Sunday, October 12, 2014

MINI-REVIEWS: The Case of the Missing Marquess, Cybele’s Secret, and The City of Ember

All three of these books are middle-grade to YA novels, each in a different genre: mystery, fantasy, and science fiction respectively.  I’m reviewing them together because while I liked them all in different degrees, I don’t have much to say about each.  They were all good but didn’t stand out.  In the order I liked them:

Original Publication Year: 2006
Genre: Middle-grade, Mystery
Series: Enola Holmes #1
Format: Audio (Audible)
Narrator: Katherine Kellgren

Enola Holmes is the younger sister of Sherlock and Mycroft.  Enola was a late in life baby for their mother and on her 14th birthday her mother (the Marquess of the title) disappears without a trace.  Calling on her older brothers for help turns out to be a mistake, as they see her as nothing more than an ill-mannered burden and prepare to ship her off to a horrid girl’s boarding school.  Enola is cannot bear to be shipped off and is desperate to know what has happened to her mother so she makes her escape, using a number of disguises to get to London. She then sets out to discover what has happened to her mother (and a young missing duke to boot). 
If I was 10-14 years old I would have eaten this book up and asked for seconds.  As an adult, it definitely felt young and that is what in the end really stopped this from being a great read.  It suffers a little from the problem of Enola being way too young for almost everything that happens in the book, including the circumstances surrounding her mother’s disappearances.  Despite all that fussing, I did find the book charming and the puzzle is intriguing.  I liked it enough that I will definitely be continuing with the series which promises to develop interestingly. 
Final Verdict: An engaging historical mystery series that seems perfectly suited for middle grade readers and only slightly less so for adult readers.    3.4 out of 5 stars.

Original Publication Year: 2008
Genre: YA, Fantasy
Series: Wildwood #2
Format: Audio (library - digital)
Narrator: Justine Eyre
Awards: None

Marillier is known for her retellings of fairy tales and even her original stories have a very folk tale-esque quality to them.  This book was no exception.   In full disclosure I have not read the first in the Wildwood series so this was my introduction to the Transylvanian merchant family with connections to a magical world.  While I do wish I had read book one first I had no trouble keeping up with things - Marillier does a good job throwing in summaries to catch up new readers.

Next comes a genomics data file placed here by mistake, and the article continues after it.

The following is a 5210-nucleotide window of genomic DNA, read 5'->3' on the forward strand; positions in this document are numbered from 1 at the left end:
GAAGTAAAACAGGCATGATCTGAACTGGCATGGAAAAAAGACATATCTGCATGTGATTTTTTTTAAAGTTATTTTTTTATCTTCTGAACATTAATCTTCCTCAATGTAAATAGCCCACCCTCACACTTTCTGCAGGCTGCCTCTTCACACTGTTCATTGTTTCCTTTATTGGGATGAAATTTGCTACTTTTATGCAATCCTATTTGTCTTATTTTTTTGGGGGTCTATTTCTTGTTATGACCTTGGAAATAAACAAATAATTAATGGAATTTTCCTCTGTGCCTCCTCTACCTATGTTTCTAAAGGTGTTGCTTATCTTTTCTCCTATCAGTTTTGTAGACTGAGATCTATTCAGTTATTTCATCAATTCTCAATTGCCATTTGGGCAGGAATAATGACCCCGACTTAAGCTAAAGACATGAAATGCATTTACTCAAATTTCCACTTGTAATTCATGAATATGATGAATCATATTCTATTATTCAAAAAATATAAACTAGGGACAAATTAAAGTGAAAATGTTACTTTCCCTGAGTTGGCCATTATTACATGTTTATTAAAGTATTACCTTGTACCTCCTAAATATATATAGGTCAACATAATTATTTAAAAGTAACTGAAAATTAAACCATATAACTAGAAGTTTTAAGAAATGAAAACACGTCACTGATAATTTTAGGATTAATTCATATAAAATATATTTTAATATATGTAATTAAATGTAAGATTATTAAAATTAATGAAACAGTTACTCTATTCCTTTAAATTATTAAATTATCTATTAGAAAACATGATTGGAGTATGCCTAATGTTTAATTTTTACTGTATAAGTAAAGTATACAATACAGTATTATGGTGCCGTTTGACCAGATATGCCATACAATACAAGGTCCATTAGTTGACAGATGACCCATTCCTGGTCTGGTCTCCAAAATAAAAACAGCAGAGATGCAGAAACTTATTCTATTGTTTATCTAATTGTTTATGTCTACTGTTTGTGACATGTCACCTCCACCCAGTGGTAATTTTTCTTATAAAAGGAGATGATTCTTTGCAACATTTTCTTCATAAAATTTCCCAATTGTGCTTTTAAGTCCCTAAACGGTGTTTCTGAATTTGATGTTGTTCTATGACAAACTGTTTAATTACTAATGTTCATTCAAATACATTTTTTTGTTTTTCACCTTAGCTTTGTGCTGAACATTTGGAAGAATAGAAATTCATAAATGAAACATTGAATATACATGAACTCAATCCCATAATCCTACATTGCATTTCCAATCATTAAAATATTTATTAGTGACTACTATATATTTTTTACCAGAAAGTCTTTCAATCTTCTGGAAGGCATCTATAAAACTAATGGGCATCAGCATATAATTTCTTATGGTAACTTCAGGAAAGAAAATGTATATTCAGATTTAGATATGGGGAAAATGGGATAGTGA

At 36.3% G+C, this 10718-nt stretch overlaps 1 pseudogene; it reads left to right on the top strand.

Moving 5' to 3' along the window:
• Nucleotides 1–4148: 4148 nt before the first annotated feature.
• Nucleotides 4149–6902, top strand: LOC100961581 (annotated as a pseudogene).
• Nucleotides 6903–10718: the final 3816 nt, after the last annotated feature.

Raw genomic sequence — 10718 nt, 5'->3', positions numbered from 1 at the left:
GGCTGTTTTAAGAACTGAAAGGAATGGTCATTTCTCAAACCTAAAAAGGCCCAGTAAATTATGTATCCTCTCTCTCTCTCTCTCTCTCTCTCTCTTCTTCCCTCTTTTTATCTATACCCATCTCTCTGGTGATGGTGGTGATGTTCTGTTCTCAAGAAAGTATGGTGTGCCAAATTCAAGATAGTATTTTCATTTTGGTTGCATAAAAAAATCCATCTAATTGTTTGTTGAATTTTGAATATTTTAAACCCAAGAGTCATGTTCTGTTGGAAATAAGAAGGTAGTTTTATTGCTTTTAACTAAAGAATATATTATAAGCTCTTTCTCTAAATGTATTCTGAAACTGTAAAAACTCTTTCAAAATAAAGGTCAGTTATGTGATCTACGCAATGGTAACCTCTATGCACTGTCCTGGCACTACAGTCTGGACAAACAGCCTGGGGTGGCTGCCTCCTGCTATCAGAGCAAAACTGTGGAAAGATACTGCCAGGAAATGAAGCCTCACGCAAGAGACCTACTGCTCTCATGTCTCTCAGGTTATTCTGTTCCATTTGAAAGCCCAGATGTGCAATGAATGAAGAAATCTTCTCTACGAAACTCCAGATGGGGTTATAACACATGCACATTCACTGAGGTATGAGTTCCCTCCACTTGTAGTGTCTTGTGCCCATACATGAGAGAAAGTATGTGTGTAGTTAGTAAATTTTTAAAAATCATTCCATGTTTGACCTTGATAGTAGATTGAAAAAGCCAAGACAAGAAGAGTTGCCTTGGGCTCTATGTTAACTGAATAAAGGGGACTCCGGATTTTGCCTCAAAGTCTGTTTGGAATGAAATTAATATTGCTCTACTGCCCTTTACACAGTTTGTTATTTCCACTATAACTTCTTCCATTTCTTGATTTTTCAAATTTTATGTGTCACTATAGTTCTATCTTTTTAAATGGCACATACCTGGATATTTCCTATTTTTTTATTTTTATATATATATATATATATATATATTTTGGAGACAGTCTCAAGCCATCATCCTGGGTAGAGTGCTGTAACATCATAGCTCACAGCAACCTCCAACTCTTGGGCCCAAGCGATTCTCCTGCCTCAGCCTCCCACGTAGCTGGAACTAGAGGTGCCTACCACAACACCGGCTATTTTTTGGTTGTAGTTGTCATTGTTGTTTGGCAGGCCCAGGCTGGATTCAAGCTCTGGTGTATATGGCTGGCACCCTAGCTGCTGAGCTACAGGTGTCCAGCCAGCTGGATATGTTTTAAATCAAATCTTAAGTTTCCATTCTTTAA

Much of the action in this book takes place in a historical Istanbul and is focused on an artifact sacred to the ancient Goddess Cybele.  Interest in such an artifact is dangerous in the highly religious Muslim community on Istanbul.  The main character, Paula, is 18 and a scholar and she struggles with a lot of the restrictions placed on women in the Turkish culture.  She is a relatively likeable and strong female lead but I didn’t find her particularly interesting and she does a lot of stupid and naïve things because she’s young and thinks she knows best.  I found none of the characters all that interesting though there is some pretty transparent bait and switch things going on with a couple characters – i.e. they seem stereotypically good or bad but are not what they seem.  The setting is interesting however and there is a really fun obstacle course, Indiana Jones- style contest to wrap up the quest to return the artifact to where it belongs. 

Final Verdict: A perfectly readable, though not terribly remarkable YA book that is part fantasy and a little bit historical fiction.  3 out of 5 Stars.

Original Publication Year: 2004
Genre: Middle Grade, Science Fiction
Series: Book of Ember #1
Format: Audio (library – cds)
Narrator: Wendy Dillon
Awards: A bunch of children’s literary award

This one is a little bit of a challenge to judge.  I didn’t love it but that is because: a) I am not the intended audience and b) part of my dislike was for the narrator who is actually probably fine but her performance was pitched towards 9 year olds.  So for 9 year olds, I think this book has a lot of promise - an interesting premise and mystery. 

Unfortunately for adult readers there are some fatal flaws mostly to do with plausibility.  Many a great book has been built on completely implausible ideas but the internal logic must work and the story has to crack on and be completely absorbing to work.  I think this book lacks both of those.  One flaw,  that is a frequent pitfall for an adult reading children’s or YA literature, is that there is too much agency and authority given to its young main characters (in this book 12 year olds) and adults are marginalized and given no real role.  In The Case of the Missing Marquess this was less annoying because Enola truly has no trustworthy adults to turn to, but in this book there is no good reason for the children not to have enlisted the help of some trusted adult relatives.   The second big issue is the premise itself which upon any kind of reflection reveals itself to just be a spectacularly dumb, flimsy, or at the very least a poorly executed idea.  It is also hard to believe that a society would not have innovated or at least shown the tiniest bit of curiosity in 250 years. 

Final Verdict:  I think this is a pretty good children’s that really doesn’t translate well for adult readers.  I wanted to see what happened enough that I have started book 2 in the series but the problems from book one are just exacerbated.  2.75 out of 5 Stars.

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